But Hong also claimed to speak for God on Earth. And “after speaking with God,” he began making proclamations about how the Almighty wanted Chinese society to change. First, all the traditional beliefs of the Chinese were banned. The Confucian texts Hong had once memorized were burned. Traditional statues of gods and spirits were destroyed. Women and men were to be strictly segregated. Hong and his closest followers, however, kept large numbers of the most beautiful women in their homes as concubines. As the younger brother of God, the rules didn’t apply to Hong.

How A Man Who Thought He Was Christ’s Younger Brother Led The Bloodiest Civil War in History
The Palace of the Heavenly Kingdom in Nanjing. Wikimedia Commons.

Meanwhile, outside the city of Nanjing, the war continued. As Hong’s army attracted more followers, they managed to expand their kingdom to cover large parts of Southern China. Eventually, more than 30 million people lived inside the “Taiping Heavenly Kingdom,” as Hong’s followers began to call their new territory. If there was any doubt about the threat the Taiping Kingdom posed to the ruling Qing, it was now gone. And the Qing emperor began raising troops in a desperate fight for survival. The next stage of the war was about to begin. And it would prove to be one of the most deadly conflicts in history.

How A Man Who Thought He Was Christ’s Younger Brother Led The Bloodiest Civil War in History
The Qing ambushing the Taiping Army. Wikimedia Commons.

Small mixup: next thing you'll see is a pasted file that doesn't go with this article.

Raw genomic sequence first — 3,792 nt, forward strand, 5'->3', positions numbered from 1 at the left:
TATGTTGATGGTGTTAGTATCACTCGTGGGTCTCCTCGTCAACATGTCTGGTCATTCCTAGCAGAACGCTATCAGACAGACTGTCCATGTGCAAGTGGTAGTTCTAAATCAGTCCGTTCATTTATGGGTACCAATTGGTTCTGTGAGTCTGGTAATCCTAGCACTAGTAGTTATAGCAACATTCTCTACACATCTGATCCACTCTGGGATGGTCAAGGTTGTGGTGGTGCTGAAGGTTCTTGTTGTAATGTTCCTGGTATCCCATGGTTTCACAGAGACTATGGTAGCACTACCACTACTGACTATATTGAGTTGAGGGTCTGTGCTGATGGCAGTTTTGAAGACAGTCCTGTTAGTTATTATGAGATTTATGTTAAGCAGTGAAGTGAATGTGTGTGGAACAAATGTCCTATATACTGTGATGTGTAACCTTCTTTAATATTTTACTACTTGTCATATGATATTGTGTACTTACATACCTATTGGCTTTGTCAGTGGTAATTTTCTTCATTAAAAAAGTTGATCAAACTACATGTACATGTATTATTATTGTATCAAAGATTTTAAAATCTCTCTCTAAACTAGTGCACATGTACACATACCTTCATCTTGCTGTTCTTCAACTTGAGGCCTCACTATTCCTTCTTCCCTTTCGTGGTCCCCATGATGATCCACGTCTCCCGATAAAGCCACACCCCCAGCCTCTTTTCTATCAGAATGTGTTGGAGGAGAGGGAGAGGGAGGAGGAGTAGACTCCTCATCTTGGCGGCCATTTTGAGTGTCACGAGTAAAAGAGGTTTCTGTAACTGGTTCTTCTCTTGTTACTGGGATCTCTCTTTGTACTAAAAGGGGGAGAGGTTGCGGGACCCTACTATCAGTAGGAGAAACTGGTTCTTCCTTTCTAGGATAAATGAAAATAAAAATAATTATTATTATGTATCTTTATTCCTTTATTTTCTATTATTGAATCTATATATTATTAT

By 1860, the Taiping were at the height of their power, smashing Qing armies besieging Nanjing and capturing the cities of Hangzhou and Suzhou. In 1861, the same year that the Americans began their own civil war, the Taiping launched an attack on the major port city of Shanghai. But Shanghai had long been a center of trade with Western powers, and the British and French weren’t eager to see it fall into the hands of a rebel army. As the Taiping laid siege to the city, the Europeans began to bring in their own forces to protect the city.

Though the number of European troops was small, they had access to the latest military technology, and their cannons began tearing through the ranks of the Taiping rebels. At the same time, the Qing launched a major counterattack, eventually shattering the Taiping army and sending them into a retreat from the city. The Taiping suffered major losses and were forced onto the defensive. The Qing, now better organized and receiving support from the West, began pushing the borders of the Heavenly Kingdom back to Nanjing. Now the Taiping were fighting for survival.